White hot
A Zweigle's 1/4 pound white hot at Bill Gray's
CourseMain course
Place of originRochester, NY
Region or stateWestern New York, Central New York
Serving temperatureHot
Main ingredientsPork, white bun, optional condiments (mustard, hot sauce, onions, and others)

The white hot is a variation on the hot dog found primarily in the Rochester, NY[1] area, as well as other parts of Western New York and Central New York.[2] It is composed of a combination of uncured and unsmoked pork, beef, and veal; the lack of smoking or curing allows the meat to retain a naturally white color.[3] White hots usually contain mustard and other spices, and often include a dairy component such as nonfat dry milk.


The white hot was created by Max Russer in the 1920s[4] in Rochester's German community as a "white and porky".[1] He had his own meat store on Maple and Ames Streets in Rochester. It was originally a cheaper alternative to high-price red hot dogs, made of the less desirable meat parts and various fillers; in contrast, modern versions are made from quality meats and are generally sold at higher prices than common hot dogs.[4]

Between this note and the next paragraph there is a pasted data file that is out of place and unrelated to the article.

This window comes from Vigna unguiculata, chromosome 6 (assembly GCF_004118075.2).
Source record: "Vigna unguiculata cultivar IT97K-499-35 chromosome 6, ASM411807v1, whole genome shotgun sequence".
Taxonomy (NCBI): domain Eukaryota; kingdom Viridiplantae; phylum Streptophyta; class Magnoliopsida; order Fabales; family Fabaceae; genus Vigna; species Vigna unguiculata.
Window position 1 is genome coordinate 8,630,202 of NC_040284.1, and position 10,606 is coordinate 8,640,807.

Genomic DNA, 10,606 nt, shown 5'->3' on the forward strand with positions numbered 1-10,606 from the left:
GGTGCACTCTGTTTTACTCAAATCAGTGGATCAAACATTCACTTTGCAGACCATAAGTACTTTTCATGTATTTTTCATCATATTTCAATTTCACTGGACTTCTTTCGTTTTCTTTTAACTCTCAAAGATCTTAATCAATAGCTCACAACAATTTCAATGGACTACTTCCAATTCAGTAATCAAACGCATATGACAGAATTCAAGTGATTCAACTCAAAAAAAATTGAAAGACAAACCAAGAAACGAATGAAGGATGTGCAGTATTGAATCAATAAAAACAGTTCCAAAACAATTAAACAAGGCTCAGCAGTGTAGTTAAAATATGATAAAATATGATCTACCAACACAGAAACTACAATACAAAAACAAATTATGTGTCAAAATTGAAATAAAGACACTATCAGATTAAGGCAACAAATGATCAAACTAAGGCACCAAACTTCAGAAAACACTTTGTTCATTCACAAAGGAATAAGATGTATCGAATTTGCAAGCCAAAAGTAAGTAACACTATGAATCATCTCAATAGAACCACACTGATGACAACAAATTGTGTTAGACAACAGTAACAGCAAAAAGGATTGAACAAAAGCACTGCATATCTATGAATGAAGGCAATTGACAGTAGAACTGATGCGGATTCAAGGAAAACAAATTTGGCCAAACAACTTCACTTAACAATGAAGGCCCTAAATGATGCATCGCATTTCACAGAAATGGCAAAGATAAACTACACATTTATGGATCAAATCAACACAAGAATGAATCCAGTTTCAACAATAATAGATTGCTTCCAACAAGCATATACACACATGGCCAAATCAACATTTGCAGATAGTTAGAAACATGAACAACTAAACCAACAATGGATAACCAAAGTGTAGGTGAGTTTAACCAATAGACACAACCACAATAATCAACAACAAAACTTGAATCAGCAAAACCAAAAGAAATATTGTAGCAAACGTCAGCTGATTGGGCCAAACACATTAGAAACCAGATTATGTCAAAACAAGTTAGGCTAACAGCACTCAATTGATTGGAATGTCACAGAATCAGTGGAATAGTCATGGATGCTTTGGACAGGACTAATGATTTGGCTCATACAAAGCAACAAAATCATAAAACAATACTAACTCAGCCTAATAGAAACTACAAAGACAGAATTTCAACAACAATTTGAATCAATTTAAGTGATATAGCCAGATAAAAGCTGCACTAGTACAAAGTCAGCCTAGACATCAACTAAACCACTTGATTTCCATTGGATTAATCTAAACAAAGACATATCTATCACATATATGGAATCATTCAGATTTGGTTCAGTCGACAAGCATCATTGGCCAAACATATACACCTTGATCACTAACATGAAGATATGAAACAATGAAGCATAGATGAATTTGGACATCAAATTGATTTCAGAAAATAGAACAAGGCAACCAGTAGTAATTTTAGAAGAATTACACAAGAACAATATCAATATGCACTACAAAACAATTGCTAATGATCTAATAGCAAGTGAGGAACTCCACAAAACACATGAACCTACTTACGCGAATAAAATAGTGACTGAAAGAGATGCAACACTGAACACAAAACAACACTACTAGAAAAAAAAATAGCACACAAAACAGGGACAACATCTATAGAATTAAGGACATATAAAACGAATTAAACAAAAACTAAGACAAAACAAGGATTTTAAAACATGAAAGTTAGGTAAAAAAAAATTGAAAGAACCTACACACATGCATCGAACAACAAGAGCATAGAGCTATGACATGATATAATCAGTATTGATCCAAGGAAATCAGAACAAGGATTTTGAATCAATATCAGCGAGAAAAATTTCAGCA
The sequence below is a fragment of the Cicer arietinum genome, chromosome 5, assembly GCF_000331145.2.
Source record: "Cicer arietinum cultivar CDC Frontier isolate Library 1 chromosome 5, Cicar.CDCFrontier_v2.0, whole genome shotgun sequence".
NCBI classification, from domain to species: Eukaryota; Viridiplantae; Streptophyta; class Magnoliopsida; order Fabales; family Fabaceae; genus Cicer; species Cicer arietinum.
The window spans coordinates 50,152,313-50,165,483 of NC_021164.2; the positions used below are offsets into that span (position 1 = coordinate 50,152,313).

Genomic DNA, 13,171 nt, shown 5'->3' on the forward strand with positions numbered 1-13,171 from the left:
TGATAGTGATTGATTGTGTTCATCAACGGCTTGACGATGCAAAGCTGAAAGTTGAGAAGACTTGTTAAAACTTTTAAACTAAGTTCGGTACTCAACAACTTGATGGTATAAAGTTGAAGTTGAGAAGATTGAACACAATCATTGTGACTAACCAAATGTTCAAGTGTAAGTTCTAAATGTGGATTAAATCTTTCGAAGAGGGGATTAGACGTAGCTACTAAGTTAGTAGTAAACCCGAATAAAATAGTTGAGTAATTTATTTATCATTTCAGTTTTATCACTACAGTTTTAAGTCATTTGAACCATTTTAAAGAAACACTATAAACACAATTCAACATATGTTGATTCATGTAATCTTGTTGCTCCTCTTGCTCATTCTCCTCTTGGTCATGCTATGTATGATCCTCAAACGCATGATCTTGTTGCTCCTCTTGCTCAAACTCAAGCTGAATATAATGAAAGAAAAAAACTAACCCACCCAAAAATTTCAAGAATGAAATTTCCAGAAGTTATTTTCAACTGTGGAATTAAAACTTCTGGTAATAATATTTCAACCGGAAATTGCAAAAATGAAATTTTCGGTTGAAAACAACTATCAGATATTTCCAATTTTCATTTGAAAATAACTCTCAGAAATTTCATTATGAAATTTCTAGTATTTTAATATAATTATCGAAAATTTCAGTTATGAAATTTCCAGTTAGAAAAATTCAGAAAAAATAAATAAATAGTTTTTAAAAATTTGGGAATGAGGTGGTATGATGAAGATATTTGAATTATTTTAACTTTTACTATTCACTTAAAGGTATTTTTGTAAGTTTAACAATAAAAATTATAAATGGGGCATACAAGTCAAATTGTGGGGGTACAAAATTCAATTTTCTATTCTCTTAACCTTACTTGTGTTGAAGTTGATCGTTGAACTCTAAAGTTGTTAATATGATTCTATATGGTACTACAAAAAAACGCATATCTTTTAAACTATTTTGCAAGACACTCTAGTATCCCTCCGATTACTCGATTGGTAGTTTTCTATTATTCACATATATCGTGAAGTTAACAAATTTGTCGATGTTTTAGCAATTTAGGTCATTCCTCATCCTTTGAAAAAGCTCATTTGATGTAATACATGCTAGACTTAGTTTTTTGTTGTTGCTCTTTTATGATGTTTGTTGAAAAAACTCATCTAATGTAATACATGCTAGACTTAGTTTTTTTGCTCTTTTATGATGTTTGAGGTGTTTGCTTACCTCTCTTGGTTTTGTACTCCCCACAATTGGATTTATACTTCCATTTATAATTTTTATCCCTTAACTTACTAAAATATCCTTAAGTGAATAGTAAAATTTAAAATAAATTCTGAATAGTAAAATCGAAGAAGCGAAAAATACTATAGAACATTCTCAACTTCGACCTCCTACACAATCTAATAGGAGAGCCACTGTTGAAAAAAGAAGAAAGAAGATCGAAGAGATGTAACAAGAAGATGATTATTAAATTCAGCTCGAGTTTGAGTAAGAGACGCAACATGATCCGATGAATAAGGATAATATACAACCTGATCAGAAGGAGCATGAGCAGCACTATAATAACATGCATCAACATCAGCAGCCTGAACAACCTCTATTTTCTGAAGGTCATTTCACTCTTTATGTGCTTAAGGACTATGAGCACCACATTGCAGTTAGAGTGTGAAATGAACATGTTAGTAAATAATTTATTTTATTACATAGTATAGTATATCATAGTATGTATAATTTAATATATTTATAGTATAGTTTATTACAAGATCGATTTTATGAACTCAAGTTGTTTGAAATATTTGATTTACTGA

Detail of a white hot's interior with prominent sear marks

One of the best-known producers of the white hot is Zweigle's. Although they were not the first to make white hots, they were the first to secure a contract at the Red Wing Stadium soon after Zweigle's began making the dogs in 1925.[citation needed] The white hot has become the official hot dog of the Buffalo Bills, Buffalo Sabres, Rochester Americans and Rochester Rhinos and was the official hot dog of the Washington Nationals during the major league baseball team's first season.[citation needed]

Another producer, Hofmann, produces white hots in the Syracuse, New York area under the name "Snappy Grillers".[5] A third company, Hartmann, is also known to produce white hots.[6]

See also


  1. ^ a b Bence, Evelyn (May 24, 2006). "Red or White". The Washington Post. Retrieved August 23, 2015.
  2. ^ Cazentre, Don (July 1, 2009). "Coneys? Franks? Snappys? Whatever you call them, Hofmann's business is hot". The Post-Standard. Retrieved May 8, 2016.
  3. ^ "Hot Dogs As America - Ten Legendary Franks from Ballparks and Cities around the U.S. for Visitors to Savor". American Museum of Natural History. Archived from the original on July 16, 2012. Retrieved August 23, 2015.
  4. ^ a b Perlez, Jane (October 16, 1985). "On Upstate Menus, Grape Pies and White Hots". The New York Times. Retrieved August 23, 2015.
  5. ^ "Snappy Grillers". Hofmann Brands. Archived from the original on July 21, 2017. Retrieved August 23, 2015.
  6. ^ López-Alt, J. Kenji (July 11, 2011). "Great New York State Hot Dogs: Zweigle's Red & Whites". Serious Eats. Retrieved August 23, 2015.